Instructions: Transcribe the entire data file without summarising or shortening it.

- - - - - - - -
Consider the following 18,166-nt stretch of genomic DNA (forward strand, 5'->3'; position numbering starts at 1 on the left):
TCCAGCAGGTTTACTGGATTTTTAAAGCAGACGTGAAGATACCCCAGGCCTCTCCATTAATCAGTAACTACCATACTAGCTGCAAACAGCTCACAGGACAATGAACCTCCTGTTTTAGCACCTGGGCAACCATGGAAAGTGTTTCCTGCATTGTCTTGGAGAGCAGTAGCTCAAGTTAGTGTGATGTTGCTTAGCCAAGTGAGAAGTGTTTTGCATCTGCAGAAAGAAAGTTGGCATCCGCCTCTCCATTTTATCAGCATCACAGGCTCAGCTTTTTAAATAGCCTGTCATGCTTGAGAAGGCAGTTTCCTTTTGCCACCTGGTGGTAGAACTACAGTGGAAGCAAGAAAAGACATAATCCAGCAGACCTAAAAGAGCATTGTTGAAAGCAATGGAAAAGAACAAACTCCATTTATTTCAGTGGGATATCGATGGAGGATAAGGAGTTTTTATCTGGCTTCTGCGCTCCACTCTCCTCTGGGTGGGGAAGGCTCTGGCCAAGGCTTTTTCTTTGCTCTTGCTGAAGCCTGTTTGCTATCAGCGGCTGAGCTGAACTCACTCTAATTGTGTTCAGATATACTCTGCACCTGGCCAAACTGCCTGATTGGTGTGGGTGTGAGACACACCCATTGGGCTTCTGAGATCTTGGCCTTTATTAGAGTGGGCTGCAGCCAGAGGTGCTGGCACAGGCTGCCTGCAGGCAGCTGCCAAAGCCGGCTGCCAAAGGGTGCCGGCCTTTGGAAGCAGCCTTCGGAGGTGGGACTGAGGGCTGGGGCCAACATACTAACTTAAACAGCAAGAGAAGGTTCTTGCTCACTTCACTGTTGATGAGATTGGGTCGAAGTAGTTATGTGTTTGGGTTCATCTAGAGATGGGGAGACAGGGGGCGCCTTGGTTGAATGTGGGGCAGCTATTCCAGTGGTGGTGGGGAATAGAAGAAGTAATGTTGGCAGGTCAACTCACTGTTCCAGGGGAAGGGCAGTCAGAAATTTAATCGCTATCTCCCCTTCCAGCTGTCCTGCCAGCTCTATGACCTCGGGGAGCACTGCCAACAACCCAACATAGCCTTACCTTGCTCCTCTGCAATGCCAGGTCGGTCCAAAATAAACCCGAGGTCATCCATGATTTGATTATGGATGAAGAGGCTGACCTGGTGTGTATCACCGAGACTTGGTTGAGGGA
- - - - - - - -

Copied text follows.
Consider the following 18,166-nt stretch of genomic DNA (forward strand, 5'->3'; position numbering starts at 1 on the left):
TCCAGCAGGTTTACTGGATTTTTAAAGCAGACGTGAAGATACCCCAGGCCTCTCCATTAATCAGTAACTACCATACTAGCTGCAAACAGCTCACAGGACAATGAACCTCCTGTTTTAGCACCTGGGCAACCATGGAAAGTGTTTCCTGCATTGTCTTGGAGAGCAGTAGCTCAAGTTAGTGTGATGTTGCTTAGCCAAGTGAGAAGTGTTTTGCATCTGCAGAAAGAAAGTTGGCATCCGCCTCTCCATTTTATCAGCATCACAGGCTCAGCTTTTTAAATAGCCTGTCATGCTTGAGAAGGCAGTTTCCTTTTGCCACCTGGTGGTAGAACTACAGTGGAAGCAAGAAAAGACATAATCCAGCAGACCTAAAAGAGCATTGTTGAAAGCAATGGAAAAGAACAAACTCCATTTATTTCAGTGGGATATCGATGGAGGATAAGGAGTTTTTATCTGGCTTCTGCGCTCCACTCTCCTCTGGGTGGGGAAGGCTCTGGCCAAGGCTTTTTCTTTGCTCTTGCTGAAGCCTGTTTGCTATCAGCGGCTGAGCTGAACTCACTCTAATTGTGTTCAGATATACTCTGCACCTGGCCAAACTGCCTGATTGGTGTGGGTGTGAGACACACCCATTGGGCTTCTGAGATCTTGGCCTTTATTAGAGTGGGCTGCAGCCAGAGGTGCTGGCACAGGCTGCCTGCAGGCAGCTGCCAAAGCCGGCTGCCAAAGGGTGCCGGCCTTTGGAAGCAGCCTTCGGAGGTGGGACTGAGGGCTGGGGCCAACATACTAACTTAAACAGCAAGAGAAGGTTCTTGCTCACTTCACTGTTGATGAGATTGGGTCGAAGTAGTTATGTGTTTGGGTTCATCTAGAGATGGGGAGACAGGGGGCGCCTTGGTTGAATGTGGGGCAGCTATTCCAGTGGTGGTGGGGAATAGAAGAAGTAATGTTGGCAGGTCAACTCACTGTTCCAGGGGAAGGGCAGTCAGAAATTTAATCGCTATCTCCCCTTCCAGCTGTCCTGCCAGCTCTATGACCTCGGGGAGCACTGCCAACAACCCAACATAGCCTTACCTTGCTCCTCTGCAATGCCAGGTCGGTCCAAAATAAACCCGAGGTCATCCATGATTTGATTATGGATGAAGAGGCTGACCTGGTGTGTATCACCGAGACTTGGTTGAGGGA